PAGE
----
It is not synonymous with lying or being deceptive. It is also not the same as an abuser denying, diminishing or minimising their actions, or your reaction to them. These behaviours, which are abusive in their own ways, may look, and feel, similar, but it is important to differentiate these terms and to use them accurately. Even today, victims of domestic abuse still struggle to be taken seriously, and the misuse of terms used to describe the behaviour of abusers risks leading to their actions and the effect on their victims being minimised. Language also helps and empowers many victims to understand and come to terms with what they have been through, and the more convoluted these words become, the more we deny that possibility.
The Oxford Living Dictionaries defines the verb ‘gaslight’ as the intent to “manipulate (someone) by psychological means into doubting their own sanity”. Whilst initially, this may sound very similar to lying, there are some key differences. Whilst the intent of a lie is to cover up a truth, the intent of gaslighting is to undermine the victim’s confidence in their own ability to distinguish the truth from a falsehood, right from wrong, or reality from appearance. The effect of this is that it makes the victim unable to trust their own thoughts, and judgements, and renders them psychologically dependent on the abuser. It is used to distort reality, not deny it. Whilst a lie can be as simple as “I didn’t do that”, gaslighting often takes place over an extended period and is an ongoing technique in the abusive relationship.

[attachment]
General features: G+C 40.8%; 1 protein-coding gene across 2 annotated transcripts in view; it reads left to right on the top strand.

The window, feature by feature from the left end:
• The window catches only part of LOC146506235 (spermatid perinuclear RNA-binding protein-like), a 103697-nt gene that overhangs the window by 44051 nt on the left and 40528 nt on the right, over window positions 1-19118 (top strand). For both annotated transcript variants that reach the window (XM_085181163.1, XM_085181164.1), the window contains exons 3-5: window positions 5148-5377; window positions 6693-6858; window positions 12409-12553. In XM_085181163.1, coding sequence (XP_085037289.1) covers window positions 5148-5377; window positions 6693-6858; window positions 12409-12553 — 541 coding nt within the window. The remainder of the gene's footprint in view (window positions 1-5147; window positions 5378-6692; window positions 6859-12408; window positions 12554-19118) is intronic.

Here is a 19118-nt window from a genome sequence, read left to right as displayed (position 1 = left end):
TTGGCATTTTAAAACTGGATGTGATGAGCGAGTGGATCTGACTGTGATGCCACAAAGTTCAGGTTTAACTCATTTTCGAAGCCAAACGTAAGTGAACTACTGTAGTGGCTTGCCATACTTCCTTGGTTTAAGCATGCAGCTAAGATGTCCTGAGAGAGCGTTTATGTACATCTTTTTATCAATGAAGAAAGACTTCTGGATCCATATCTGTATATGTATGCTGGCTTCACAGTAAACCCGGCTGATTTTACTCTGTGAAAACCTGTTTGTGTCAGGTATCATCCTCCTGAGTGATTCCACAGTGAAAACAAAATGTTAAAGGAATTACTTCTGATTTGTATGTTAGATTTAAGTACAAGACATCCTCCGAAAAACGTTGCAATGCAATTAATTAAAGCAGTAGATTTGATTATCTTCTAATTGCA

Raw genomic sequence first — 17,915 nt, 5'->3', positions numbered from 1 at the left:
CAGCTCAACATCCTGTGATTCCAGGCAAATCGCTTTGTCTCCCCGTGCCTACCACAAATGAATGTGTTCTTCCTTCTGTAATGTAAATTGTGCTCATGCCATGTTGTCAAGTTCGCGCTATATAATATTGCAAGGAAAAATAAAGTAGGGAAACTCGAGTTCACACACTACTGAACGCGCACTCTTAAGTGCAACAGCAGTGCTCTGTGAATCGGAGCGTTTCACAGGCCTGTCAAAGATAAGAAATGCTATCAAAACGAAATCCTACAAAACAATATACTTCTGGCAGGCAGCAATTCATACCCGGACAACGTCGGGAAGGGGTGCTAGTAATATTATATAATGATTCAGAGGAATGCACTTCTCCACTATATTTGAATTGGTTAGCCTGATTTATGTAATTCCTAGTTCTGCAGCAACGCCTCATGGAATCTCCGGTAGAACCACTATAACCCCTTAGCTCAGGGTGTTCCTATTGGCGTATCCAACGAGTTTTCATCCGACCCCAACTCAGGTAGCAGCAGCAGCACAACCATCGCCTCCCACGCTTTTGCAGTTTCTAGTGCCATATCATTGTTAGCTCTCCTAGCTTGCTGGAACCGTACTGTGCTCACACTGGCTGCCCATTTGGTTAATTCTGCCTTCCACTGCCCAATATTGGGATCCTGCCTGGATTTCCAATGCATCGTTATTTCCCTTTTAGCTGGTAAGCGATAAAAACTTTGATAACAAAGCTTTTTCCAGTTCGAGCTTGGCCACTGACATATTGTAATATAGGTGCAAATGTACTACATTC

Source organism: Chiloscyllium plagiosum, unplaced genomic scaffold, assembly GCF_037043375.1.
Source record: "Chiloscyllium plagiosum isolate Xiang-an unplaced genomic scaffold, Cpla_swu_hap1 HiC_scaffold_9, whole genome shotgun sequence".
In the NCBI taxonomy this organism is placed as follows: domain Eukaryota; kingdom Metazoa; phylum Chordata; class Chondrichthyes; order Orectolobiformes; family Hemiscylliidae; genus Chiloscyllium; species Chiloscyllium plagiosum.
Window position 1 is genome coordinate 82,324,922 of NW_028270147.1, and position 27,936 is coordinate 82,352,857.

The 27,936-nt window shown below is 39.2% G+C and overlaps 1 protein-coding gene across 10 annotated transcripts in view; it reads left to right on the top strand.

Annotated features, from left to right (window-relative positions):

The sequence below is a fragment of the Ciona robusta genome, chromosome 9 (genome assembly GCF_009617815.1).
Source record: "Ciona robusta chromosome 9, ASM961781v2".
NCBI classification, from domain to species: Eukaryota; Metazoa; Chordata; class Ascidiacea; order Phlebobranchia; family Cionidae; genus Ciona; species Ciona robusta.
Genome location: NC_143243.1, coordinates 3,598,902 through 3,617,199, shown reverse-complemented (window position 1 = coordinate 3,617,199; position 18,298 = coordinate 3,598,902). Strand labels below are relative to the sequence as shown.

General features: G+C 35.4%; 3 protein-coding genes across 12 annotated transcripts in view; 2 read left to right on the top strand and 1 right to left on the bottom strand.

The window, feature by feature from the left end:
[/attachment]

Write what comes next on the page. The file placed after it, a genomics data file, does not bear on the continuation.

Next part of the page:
Rather than saying, simply, “I didn’t do that”, a gaslighter may follow this with “you know I wouldn’t do that, that’s not the kind of person I am”, “I can’t believe you think I’d do something like that”, “This is just your anxiety speaking”, “You’re projecting your past trauma onto me” or “I think you need to see a doctor and get some help”. Another technique may be fuelling your isolation from other people by suggesting that they are the untrustworthy or lying parties. The key aspect of this is that all these statements are false – because they did do that.
This phenomenon can also be distinguished from minimisation, in which you may tell someone that their actions, or words, made you feel hurt, and they respond with “it was just a joke”, “you’re too sensitive”, “you need to get a sense of humour”, or “you’re overreacting”. With this technique, the abuser is minimising your emotions. This is also sometimes referred to as ‘downplaying’, ‘discounting’ or ‘underplaying’. Although all these behaviours may contribute to the feeling of cognitive distortion, they are still distinct.